Speaking of “The Mob Song,” Alan Menkin and Howard Ashman work together (in what would be Ashman’s final film before passing away) to create the score and songs. And once again, it is absolutely wonderful. My personal favorite is “Be Our Guest” but “Belle” and “Gaston” are just as catchy and do a phenomenal job of character building. Of course, you can’t talk about this movie without talking about its title song, “Beauty and the Beast,” easily one of Disney’s most popular ballads. I’ve heard it at weddings, dances, and our high school band often played it for homecoming. It is a very moving and romantic song that has become the definition of a timeless classic.

The art style of Beauty and the Beast looks like something out of a picture book. The colors are bright and vivid, especially during the opening prologue. Even when the colors are more muted, like in the woods, there is still a vibrancy to them. The picture book feel reminds me a lot of Sleeping Beauty where everything just pops off the screen.

This movie is chock full of fun supporting characters. My favorite, hands down, is Lumiere and Cogsworth, voiced by Jerry Orbach and David Ogden Stiers respectively, the first two enchanted inhabitants Belle meets after entering the castle. Although they may be animated, they are just as great as any comedy duo in other movies. Other great characters are the motherly Mrs. Potts, voiced by the sweet Angela Lansbury, and her son Chip, voiced by Bradley Pierce, and the wardrobe in Belle’s room in the castle, voice by the energetic Jo Anne Worley.

I thought Beauty and the Beast was GREAT 😀 It is not hard to see why this became the first animated film to be nominated for a best picture Academy Award. Belle is a strong heroine and the movie’s message about not judging others quickly and letting fear blind you is enduring. Often referred to as the crown jewel of the Disney Renaissance, Beauty and the Beast is a special film that has been loved for over twenty-five years and will remain a beloved favorite for another twenty-five and more.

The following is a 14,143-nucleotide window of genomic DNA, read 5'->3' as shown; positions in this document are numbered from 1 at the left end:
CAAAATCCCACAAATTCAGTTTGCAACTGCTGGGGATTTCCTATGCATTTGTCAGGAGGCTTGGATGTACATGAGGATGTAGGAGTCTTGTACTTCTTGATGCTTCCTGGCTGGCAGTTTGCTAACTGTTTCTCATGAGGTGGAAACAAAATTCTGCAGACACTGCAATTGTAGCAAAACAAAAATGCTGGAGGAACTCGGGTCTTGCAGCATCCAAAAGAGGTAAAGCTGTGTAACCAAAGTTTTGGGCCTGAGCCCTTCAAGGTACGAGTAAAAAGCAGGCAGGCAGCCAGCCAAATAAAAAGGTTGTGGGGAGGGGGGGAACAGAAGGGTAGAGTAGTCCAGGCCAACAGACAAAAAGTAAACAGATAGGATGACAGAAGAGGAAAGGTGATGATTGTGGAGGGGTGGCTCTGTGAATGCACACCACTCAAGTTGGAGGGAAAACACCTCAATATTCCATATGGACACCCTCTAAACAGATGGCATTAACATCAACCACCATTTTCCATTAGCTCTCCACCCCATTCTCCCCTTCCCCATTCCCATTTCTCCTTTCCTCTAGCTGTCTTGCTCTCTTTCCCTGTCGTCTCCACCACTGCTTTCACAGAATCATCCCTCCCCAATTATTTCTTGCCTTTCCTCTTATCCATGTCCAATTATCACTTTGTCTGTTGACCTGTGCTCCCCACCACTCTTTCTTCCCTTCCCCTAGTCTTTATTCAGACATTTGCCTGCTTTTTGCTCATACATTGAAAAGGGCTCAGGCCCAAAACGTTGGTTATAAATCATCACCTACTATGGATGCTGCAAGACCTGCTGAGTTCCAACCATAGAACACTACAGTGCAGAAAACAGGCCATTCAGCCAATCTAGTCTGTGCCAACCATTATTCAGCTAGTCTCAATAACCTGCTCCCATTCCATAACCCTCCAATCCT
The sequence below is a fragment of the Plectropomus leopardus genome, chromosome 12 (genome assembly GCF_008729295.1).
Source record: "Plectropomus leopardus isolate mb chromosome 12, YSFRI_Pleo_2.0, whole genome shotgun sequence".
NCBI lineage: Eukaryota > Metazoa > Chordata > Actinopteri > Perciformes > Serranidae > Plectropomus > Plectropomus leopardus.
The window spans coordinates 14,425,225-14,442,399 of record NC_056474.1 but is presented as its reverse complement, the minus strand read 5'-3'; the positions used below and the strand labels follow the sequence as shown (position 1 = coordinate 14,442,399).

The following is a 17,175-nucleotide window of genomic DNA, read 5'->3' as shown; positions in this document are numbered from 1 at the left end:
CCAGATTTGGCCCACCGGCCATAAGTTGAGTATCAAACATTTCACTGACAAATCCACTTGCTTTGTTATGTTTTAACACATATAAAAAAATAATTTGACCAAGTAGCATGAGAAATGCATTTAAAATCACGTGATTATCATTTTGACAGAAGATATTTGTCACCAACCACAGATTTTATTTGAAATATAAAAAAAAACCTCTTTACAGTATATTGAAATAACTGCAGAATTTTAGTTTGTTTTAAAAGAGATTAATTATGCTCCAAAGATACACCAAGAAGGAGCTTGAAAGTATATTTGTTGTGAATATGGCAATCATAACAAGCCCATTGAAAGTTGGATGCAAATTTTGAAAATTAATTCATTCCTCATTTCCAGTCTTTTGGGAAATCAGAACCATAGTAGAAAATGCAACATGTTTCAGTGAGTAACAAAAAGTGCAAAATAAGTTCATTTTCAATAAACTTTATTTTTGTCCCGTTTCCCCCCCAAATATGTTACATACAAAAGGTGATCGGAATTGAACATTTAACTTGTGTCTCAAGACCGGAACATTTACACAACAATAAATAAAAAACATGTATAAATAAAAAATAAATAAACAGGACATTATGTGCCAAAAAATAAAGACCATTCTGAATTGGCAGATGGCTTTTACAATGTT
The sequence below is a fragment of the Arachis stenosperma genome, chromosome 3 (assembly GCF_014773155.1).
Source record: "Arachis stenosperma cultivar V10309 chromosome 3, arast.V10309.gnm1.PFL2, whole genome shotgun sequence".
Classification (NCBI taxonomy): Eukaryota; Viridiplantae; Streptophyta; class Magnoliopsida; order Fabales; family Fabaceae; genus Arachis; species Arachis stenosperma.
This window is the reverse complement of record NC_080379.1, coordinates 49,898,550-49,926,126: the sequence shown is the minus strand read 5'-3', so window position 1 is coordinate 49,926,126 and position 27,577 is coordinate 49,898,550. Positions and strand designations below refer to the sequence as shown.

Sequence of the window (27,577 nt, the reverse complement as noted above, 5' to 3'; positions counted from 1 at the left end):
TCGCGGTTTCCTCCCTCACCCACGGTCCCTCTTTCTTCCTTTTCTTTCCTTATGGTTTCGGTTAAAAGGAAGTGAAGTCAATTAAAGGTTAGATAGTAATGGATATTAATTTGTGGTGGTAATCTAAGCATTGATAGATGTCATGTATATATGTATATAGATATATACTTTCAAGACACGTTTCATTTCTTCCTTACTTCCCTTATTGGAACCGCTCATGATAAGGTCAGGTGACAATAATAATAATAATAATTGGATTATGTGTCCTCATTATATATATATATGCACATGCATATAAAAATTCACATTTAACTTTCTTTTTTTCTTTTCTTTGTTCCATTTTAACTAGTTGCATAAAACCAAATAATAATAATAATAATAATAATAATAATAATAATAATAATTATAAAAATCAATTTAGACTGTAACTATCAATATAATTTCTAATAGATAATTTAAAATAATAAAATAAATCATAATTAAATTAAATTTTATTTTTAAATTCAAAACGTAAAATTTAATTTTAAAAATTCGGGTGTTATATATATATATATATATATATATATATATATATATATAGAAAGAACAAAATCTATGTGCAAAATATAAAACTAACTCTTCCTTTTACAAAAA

Favorite Quote
Beast: I’ve never felt this way about anyone. I want to do something for her! But what?
Cogsworth: Well, there’s the usual things: flowers, chocolates, promises you don’t intend to keep.

Angela Lansbury, the voice of Mrs. Potts, was unsure of her singing ability and thought that another character might be better suited to sing the song “Beauty and the Beast.” The directors convinced her to record it anyway in case nothing else worked out. She sang the version that made it into the movie in one take.


Cast & Crew
Gary Trousdale – Director
Kirk Wise – Director
Linda Woolverton – Screenplay
Brenda Chapman – Story
Chris Sanders – Story
Burny Mattinson – Story
Kevin Harkey – Story
Brian Pimental – Story
Bruce Woodside – Story
Joe Ranft – Story
Tom Ellery – Story
Kelly Asbury – Story
Robert Lence – Story
Alan Menkin – Composer
Howard Ashman – Lyricist

Paige O’Hara – Belle (voice)
Robby Benson – Beast (voice)
Richard White – Gaston (voice)
Jesse Corti – Lefou (voice)
Jerry Orbach – Lumiere (voice)
David Ogden Stiers – Cogsworth / Narrator (voice)
Angela Lansbury – Mrs. Potts (voice)
Bradley Pierce – Chip (voice)
Rex Everhart – Maurice (voice)
Tony Jay – Monsieur D’Arque (voice)

Disney and a Beer: The Little Mermaid

The Beer
Abita Christmas Ale – One of my Christmas gifts from my grandparents was a basket of holiday seasonal beers. The Abita Christmas Ale was my last one from the basket. This might be my favorite of the beers that were in the basket. It was heavier than other holiday brews that I have tried, almost like an amber or dark ale, and more flavorful than the others as well. According to Abita, the recipe changes every year, so I think I will try to check it again next holiday season. Verdict: Enjoyed it.